The Football Manager video game series reminds me in many ways of the classic Hollywood grandfather. While his grandchildren fill the family home with the latest technology and gadgets, more screens than he can possibly keep up with and flicking channels every 30 seconds, grandpa is happy sitting in his favourite chair with a good book.
Football Manager has stuck to its tried and true philosophies since its inception. A game that requires pure dedication, a love for every minute detail and a passion for the deciphering of spreadsheets. This is how it's been since 2005 since the series' inception (and even further back, since 1992 when Sports Interactive worked on the Championship Manager series). But on the eve of the next-generation of game consoles, with both pushing for an increasingly socially connected experience, as well as mobile phone and tablet connectivity, is Football Manager becoming a dinosaur?
An ever increasing number of games are offering bite-sized gameplay which can be enjoyed on a gamer's commute, but Football Manager's core experience continues to be PC-only. Sure, there are the tablet and portable versions, but these stripped-back alternatives don't come close to offering the level of detail available in the full game. With almost every release on the horizon offering companion apps for players to never be totally removed from the experience, why hasn't FM?
Look at FIFA. EA wants you to eat, sleep and breathe FIFA. When you aren't playing the game on your console, you can log into the FIFA Ultimate Team app on your computer to edit your team's formation, buy and sell cards on the transfer market as well as keep up to date with your friend's activity. If you're away from the computer, then there's the dedicated mobile app to keep you informed with all the going's on in the world of FIFA.
Football Manager remains very single-player centric, but there doesn't seem to be a good enough reason as to why. When I've finished playing on PC, why can't I check my phone for the latest emails from my assistant to see if that transfer bid was successful, or adjust line-ups due to injuries so that when I get home the first thing I do is play that weekend's fixture? An app that would allow you to handle the majority of the monotonous weekly tasks leading up to match day seems like a perfect fit. I'm not trying to trivialise the obviously huge task to overhaul the game's design, but it seems that the evolution of cloud computing and processing via the cloud would work wonders for Football Manager.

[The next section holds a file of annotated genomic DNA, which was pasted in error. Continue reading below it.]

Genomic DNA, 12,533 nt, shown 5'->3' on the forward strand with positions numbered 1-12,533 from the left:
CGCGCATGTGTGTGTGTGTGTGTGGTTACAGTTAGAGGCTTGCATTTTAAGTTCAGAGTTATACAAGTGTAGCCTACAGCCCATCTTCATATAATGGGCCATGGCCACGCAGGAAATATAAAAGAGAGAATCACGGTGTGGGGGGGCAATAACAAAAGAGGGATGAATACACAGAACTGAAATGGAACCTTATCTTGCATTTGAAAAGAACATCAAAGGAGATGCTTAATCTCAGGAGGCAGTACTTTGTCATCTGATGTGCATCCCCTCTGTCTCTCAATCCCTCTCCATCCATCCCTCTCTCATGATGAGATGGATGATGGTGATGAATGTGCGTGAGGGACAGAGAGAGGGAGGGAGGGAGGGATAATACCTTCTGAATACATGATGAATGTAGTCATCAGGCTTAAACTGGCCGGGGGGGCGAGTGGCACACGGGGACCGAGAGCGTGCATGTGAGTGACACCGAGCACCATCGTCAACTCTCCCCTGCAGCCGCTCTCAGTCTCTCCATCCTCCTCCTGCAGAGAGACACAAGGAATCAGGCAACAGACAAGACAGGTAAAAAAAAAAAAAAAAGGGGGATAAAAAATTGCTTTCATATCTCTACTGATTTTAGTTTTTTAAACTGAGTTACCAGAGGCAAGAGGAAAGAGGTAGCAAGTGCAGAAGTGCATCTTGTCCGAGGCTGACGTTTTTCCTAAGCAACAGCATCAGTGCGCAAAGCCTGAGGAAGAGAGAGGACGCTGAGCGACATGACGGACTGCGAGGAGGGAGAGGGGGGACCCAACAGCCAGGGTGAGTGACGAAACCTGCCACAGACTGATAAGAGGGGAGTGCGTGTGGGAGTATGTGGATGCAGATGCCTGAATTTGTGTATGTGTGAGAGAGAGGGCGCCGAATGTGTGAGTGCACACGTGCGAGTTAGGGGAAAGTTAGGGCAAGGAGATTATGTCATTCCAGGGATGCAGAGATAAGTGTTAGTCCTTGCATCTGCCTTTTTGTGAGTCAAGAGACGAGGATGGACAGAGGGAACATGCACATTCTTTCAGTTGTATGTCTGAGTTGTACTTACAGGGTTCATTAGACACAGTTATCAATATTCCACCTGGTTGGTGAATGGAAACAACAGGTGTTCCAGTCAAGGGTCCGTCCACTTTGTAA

While FM does offer multiplayer, it's a tired experience that needs to offer asynchronous play going forward to be worthwhile. As it stands, players need to progress through each day at the same time in order to continue, meaning you can be left waiting for a long time while your fellow players adjust their squads. The ability for players to progress at different speeds until matchdays would make play far more enjoyable, as you are less dependent on the rate your fellow managers work through their game, and feel less guilty if other players are waiting on you.
It's understandable why the game must progress all players at the same speed, but the need for a different approach is obvious because there's no information regarding what other players are doing outside of a match. You could be left waiting for several minutes, before inexplicably being booted to the home screen because the host has decided he's had enough.
Obviously, I'm a huge fan of Football Manager, as my review shows, but I consider myself one of the core fans. I love spreadsheets. I spend hours every week creating individual training regimens for my team and configure unique tactical approaches for opponents. I've put at least 100 hours into the past four Football Manager games, and in the world of FM, that isn't a huge amount of time.
Football Manager also continues to be successful. FM 2013 was the best-selling series to date, shipping 940,000 units as of the end of March this year, but if this core falls away from the game, how will Football Manager capture the attention of a new, younger audience? An audience already won over by their mobile and tablet games as well as the latest batch of hardware.
It will be interesting to see if Sports Interactive decides to make radical changes for the series going forward. At the moment, sales will suggest it doesn't necessarily need to, but that doesn't mean it shouldn't.